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PlayStation Home users "the most hardcore gamers"

Home director Jack Buser says they buy more games, consume more content

Jack Buser, director of PlayStation Home, has explained why the users of the virtual world are some of the most dedicated gamers on the console.

“If you look at the average Home user, they are the most hardcore gamer on the PS3,” said Buser, speaking to GiantBomb.

"They buy more games than the average PS3 user, they play more games than the average PS3 user. They also watch more movies than the average PS3 user, who is already a highly self-selective consumer. We're talking about rabid consumers of media and hardcore gamers. That's who these people are."

Sony's Second Life style virtual world has over 17 million users, who can play over 200 free games or purchase 9000 virtual items, from costumes to furnishings for their virtual homes. Often these items are tied to specific game or film releases like Killzone, and Star Trek. But Buser wouldn't talk specific figures for those purchases.

"We don't comment on exact revenue for PlayStation Home," he said. "PlayStation Home is heavily reliant on the microtransactions business model. Microtransactions tend to be profitable due to the low cost of virtual item development and the high traffic on the platform."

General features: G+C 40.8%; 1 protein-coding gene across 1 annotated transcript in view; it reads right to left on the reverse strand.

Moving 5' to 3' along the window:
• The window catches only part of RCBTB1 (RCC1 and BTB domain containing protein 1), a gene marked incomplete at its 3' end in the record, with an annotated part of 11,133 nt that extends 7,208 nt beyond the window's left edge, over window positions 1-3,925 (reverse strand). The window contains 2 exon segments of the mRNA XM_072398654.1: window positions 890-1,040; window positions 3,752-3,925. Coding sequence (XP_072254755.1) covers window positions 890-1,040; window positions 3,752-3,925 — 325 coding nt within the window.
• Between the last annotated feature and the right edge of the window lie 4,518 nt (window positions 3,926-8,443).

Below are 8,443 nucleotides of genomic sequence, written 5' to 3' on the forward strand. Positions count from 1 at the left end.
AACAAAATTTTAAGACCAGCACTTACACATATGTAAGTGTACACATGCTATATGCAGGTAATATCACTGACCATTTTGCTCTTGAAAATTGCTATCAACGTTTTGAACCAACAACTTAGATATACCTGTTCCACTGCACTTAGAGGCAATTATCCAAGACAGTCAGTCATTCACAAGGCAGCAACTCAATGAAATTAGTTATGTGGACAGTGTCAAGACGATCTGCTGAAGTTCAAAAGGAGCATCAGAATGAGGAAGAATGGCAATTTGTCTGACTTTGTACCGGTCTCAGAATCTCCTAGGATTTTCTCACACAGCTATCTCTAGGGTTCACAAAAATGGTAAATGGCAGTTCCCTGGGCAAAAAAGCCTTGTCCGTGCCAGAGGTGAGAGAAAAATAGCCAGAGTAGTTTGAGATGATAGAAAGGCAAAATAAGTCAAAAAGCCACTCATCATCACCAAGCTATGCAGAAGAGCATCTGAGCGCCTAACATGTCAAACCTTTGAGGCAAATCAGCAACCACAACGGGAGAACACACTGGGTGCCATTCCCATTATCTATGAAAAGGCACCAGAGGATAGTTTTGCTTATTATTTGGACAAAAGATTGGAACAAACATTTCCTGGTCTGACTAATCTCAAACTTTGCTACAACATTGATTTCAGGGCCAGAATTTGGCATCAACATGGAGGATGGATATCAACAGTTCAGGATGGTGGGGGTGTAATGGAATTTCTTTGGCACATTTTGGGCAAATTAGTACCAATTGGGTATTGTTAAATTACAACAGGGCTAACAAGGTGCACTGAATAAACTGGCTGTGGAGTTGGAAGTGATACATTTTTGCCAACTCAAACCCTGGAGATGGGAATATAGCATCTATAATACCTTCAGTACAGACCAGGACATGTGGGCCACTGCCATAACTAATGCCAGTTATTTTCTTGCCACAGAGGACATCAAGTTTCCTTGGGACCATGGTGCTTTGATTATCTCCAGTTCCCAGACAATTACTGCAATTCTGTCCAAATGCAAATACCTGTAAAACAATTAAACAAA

Home launched in December 2008, after three years of development, but still carries its beta tag, and Buser is happy for it to stay that way.

"We're in open beta," he said. "We don't talk much about it. The reason why the tag is there is because we really want to drive home this message that Home is always evolving, it's always changing, that we're always working on it. [...] We don't have anything to announce at this time, but we do like the idea that that tag reinforces this always evolving message. But I can't say more than that."

The game's last major update was on June 16.

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Rachel Weber avatar
Rachel Weber: Rachel Weber has been with GamesIndustry since 2011 and specialises in news-writing and investigative journalism. She has more than five years of consumer experience, having previously worked for Future Publishing in the UK.
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